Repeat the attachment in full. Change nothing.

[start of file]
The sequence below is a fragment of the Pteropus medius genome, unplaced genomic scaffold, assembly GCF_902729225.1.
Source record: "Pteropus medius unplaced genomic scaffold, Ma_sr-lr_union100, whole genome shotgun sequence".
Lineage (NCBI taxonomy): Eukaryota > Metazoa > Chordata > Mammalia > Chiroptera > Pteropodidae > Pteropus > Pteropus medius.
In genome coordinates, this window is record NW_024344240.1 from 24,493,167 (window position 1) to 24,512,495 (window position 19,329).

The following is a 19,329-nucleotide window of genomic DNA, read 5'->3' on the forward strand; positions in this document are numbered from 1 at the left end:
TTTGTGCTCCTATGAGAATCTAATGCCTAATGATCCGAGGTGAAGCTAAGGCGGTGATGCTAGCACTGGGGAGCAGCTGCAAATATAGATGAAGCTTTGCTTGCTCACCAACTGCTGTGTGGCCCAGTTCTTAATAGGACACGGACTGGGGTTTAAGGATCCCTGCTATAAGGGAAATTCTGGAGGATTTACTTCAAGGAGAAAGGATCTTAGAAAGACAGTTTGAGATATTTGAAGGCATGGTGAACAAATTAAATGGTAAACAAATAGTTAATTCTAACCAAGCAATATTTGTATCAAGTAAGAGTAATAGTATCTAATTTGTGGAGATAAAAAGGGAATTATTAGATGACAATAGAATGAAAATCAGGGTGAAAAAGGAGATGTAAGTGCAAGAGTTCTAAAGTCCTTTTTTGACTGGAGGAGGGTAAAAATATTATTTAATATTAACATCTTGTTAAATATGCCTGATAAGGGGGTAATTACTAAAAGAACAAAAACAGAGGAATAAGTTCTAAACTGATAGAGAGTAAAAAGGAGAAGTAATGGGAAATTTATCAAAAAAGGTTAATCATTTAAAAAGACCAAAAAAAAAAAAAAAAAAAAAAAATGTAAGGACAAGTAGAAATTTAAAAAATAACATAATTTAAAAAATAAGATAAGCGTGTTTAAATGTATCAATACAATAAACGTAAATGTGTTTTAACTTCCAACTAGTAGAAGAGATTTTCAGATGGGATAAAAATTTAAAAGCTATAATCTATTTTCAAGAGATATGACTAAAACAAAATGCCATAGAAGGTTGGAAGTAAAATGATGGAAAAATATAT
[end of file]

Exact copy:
The sequence below is a fragment of the Pteropus medius genome, unplaced genomic scaffold, assembly GCF_902729225.1.
Source record: "Pteropus medius unplaced genomic scaffold, Ma_sr-lr_union100, whole genome shotgun sequence".
Lineage (NCBI taxonomy): Eukaryota > Metazoa > Chordata > Mammalia > Chiroptera > Pteropodidae > Pteropus > Pteropus medius.
In genome coordinates, this window is record NW_024344240.1 from 24,493,167 (window position 1) to 24,512,495 (window position 19,329).

The following is a 19,329-nucleotide window of genomic DNA, read 5'->3' on the forward strand; positions in this document are numbered from 1 at the left end:
TTTGTGCTCCTATGAGAATCTAATGCCTAATGATCCGAGGTGAAGCTAAGGCGGTGATGCTAGCACTGGGGAGCAGCTGCAAATATAGATGAAGCTTTGCTTGCTCACCAACTGCTGTGTGGCCCAGTTCTTAATAGGACACGGACTGGGGTTTAAGGATCCCTGCTATAAGGGAAATTCTGGAGGATTTACTTCAAGGAGAAAGGATCTTAGAAAGACAGTTTGAGATATTTGAAGGCATGGTGAACAAATTAAATGGTAAACAAATAGTTAATTCTAACCAAGCAATATTTGTATCAAGTAAGAGTAATAGTATCTAATTTGTGGAGATAAAAAGGGAATTATTAGATGACAATAGAATGAAAATCAGGGTGAAAAAGGAGATGTAAGTGCAAGAGTTCTAAAGTCCTTTTTTGACTGGAGGAGGGTAAAAATATTATTTAATATTAACATCTTGTTAAATATGCCTGATAAGGGGGTAATTACTAAAAGAACAAAAACAGAGGAATAAGTTCTAAACTGATAGAGAGTAAAAAGGAGAAGTAATGGGAAATTTATCAAAAAAGGTTAATCATTTAAAAAGACCAAAAAAAAAAAAAAAAAAAAAAAATGTAAGGACAAGTAGAAATTTAAAAAATAACATAATTTAAAAAATAAGATAAGCGTGTTTAAATGTATCAATACAATAAACGTAAATGTGTTTTAACTTCCAACTAGTAGAAGAGATTTTCAGATGGGATAAAAATTTAAAAGCTATAATCTATTTTCAAGAGATATGACTAAAACAAAATGCCATAGAAGGTTGGAAGTAAAATGATGGAAAAATATAT